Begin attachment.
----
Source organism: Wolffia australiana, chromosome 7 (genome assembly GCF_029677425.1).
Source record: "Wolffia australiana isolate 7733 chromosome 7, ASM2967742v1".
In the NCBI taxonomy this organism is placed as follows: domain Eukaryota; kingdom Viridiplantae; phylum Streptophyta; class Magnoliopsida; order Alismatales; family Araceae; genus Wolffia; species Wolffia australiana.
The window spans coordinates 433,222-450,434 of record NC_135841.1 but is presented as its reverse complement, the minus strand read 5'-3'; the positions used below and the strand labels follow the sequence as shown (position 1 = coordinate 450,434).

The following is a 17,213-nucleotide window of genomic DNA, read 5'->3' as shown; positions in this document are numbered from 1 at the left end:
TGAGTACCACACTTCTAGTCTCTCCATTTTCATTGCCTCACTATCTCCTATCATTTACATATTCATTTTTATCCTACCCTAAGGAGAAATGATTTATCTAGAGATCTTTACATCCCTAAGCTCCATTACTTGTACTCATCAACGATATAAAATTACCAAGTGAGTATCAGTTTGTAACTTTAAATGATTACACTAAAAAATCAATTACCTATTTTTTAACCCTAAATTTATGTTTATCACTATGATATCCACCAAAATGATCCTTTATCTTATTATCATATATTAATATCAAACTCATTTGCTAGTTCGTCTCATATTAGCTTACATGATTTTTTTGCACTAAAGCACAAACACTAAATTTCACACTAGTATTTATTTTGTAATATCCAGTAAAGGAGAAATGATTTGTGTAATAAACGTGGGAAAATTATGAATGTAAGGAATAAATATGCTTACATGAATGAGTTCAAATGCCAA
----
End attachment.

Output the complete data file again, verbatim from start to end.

Source organism: Wolffia australiana, chromosome 7 (genome assembly GCF_029677425.1).
Source record: "Wolffia australiana isolate 7733 chromosome 7, ASM2967742v1".
In the NCBI taxonomy this organism is placed as follows: domain Eukaryota; kingdom Viridiplantae; phylum Streptophyta; class Magnoliopsida; order Alismatales; family Araceae; genus Wolffia; species Wolffia australiana.
The window spans coordinates 433,222-450,434 of record NC_135841.1 but is presented as its reverse complement, the minus strand read 5'-3'; the positions used below and the strand labels follow the sequence as shown (position 1 = coordinate 450,434).

The following is a 17,213-nucleotide window of genomic DNA, read 5'->3' as shown; positions in this document are numbered from 1 at the left end:
TGAGTACCACACTTCTAGTCTCTCCATTTTCATTGCCTCACTATCTCCTATCATTTACATATTCATTTTTATCCTACCCTAAGGAGAAATGATTTATCTAGAGATCTTTACATCCCTAAGCTCCATTACTTGTACTCATCAACGATATAAAATTACCAAGTGAGTATCAGTTTGTAACTTTAAATGATTACACTAAAAAATCAATTACCTATTTTTTAACCCTAAATTTATGTTTATCACTATGATATCCACCAAAATGATCCTTTATCTTATTATCATATATTAATATCAAACTCATTTGCTAGTTCGTCTCATATTAGCTTACATGATTTTTTTGCACTAAAGCACAAACACTAAATTTCACACTAGTATTTATTTTGTAATATCCAGTAAAGGAGAAATGATTTGTGTAATAAACGTGGGAAAATTATGAATGTAAGGAATAAATATGCTTACATGAATGAGTTCAAATGCCAA